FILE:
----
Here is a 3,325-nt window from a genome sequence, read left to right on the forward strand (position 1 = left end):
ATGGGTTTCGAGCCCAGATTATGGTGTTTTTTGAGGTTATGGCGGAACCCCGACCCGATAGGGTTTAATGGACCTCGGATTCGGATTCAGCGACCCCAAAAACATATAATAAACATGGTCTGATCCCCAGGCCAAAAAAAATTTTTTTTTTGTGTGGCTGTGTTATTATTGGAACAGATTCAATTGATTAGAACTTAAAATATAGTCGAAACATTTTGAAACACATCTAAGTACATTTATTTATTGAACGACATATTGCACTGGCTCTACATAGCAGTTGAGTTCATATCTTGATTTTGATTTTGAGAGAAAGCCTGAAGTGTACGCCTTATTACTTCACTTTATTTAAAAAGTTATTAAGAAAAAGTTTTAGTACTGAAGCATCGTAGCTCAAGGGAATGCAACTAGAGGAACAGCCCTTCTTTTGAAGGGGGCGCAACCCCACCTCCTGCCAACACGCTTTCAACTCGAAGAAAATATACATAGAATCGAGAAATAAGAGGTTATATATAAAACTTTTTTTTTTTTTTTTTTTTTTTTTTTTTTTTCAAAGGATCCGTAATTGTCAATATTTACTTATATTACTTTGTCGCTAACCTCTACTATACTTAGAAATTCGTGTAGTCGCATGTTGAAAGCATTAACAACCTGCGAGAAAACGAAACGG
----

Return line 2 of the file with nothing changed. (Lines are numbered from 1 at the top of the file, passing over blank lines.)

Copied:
ATGGGTTTCGAGCCCAGATTATGGTGTTTTTTGAGGTTATGGCGGAACCCCGACCCGATAGGGTTTAATGGACCTCGGATTCGGATTCAGCGACCCCAAAAACATATAATAAACATGGTCTGATCCCCAGGCCAAAAAAAATTTTTTTTTTGTGTGGCTGTGTTATTATTGGAACAGATTCAATTGATTAGAACTTAAAATATAGTCGAAACATTTTGAAACACATCTAAGTACATTTATTTATTGAACGACATATTGCACTGGCTCTACATAGCAGTTGAGTTCATATCTTGATTTTGATTTTGAGAGAAAGCCTGAAGTGTACGCCTTATTACTTCACTTTATTTAAAAAGTTATTAAGAAAAAGTTTTAGTACTGAAGCATCGTAGCTCAAGGGAATGCAACTAGAGGAACAGCCCTTCTTTTGAAGGGGGCGCAACCCCACCTCCTGCCAACACGCTTTCAACTCGAAGAAAATATACATAGAATCGAGAAATAAGAGGTTATATATAAAACTTTTTTTTTTTTTTTTTTTTTTTTTTTTTTTTCAAAGGATCCGTAATTGTCAATATTTACTTATATTACTTTGTCGCTAACCTCTACTATACTTAGAAATTCGTGTAGTCGCATGTTGAAAGCATTAACAACCTGCGAGAAAACGAAACGG